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In 2013, the B.C. government announced plans to replace the George Massey Tunnel with a bridge. Construction of the new span between Delta and Richmond is expected to begin in 2017.
The Ministry of Transportation and Infrastructure is developing plans to replace the existing George Massey Tunnel with a new bridge along the Highway 99 corridor. This project is in response to growing concerns about the impact of congestion at this crossing, and recognizes that the existing tunnel has about 10 years of useful life remaining before major components will need to be completely replaced.
Subject to environmental review, construction is expected to begin in 2017. A great deal of additional technical and financial analysis still needs to take place before confirming designs and selecting a contractor. Starting now will ensure we have a solution in place within by 2022; one that meets the growing needs of communities, businesses and stakeholders that rely on this important crossing.
The existing tunnel is over capacity during the morning and evening rush hours and close to capacity throughout the day. Rush hour queues frequently extend from 1.5 to 5 kilometres.
The existing tunnel has about 10 years of useful life remaining before major components will need to be completely replaced. Additionally, while the tunnel remains safe for all users, it does not meet modern seismic standards. The Ministry completed a limited seismic retrofit program in 2006, which included structural repairs to tunnel walls and some upgrades to ventilation systems, emergency pumps and power systems. An early warning system was installed to alert drivers in the event of significant seismic activity.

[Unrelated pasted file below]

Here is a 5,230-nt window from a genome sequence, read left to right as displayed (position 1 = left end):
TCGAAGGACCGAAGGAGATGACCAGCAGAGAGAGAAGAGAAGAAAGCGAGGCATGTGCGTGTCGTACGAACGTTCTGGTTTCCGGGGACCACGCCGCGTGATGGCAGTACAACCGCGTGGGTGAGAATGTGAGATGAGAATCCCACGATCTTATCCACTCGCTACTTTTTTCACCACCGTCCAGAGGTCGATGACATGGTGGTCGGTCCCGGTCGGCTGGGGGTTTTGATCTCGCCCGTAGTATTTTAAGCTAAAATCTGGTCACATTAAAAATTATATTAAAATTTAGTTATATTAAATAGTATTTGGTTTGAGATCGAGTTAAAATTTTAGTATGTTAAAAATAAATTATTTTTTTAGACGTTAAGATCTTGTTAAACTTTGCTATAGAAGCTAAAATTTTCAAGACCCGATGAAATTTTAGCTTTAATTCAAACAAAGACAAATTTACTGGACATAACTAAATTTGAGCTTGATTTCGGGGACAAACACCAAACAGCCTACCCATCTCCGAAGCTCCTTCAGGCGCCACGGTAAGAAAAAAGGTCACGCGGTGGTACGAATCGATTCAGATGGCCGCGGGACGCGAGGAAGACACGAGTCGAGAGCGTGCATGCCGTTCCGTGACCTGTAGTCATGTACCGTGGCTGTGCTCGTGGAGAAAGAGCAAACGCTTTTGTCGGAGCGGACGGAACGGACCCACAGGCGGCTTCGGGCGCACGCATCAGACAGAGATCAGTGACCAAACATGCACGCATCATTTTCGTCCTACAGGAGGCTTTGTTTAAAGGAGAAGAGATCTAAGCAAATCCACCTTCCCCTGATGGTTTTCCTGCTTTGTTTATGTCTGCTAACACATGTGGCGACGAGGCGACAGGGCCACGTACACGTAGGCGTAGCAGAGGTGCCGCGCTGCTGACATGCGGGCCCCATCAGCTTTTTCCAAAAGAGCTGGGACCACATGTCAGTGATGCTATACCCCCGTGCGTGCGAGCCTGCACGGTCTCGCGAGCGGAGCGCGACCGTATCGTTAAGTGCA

Consultation results indicate that people prefer a bridge instead of a tunnel. A new bridge will have improved safety and security for traffic, pedestrians and cyclists, fewer impacts on agricultural land, fewer disturbances on the Fraser River, fewer construction risks and greater cost and schedule certainty.
Building a new bridge, and removing the old tunnel, also creates opportunities for environmental and community improvements to the Fraser River, and at Deas Island Park and Deas Slough.
Construction is expected to begin in 2017, meaning a new crossing could be fully operational by end of 2022. A lot of technical analysis and environmental review work remains to be completed between now and start of construction.
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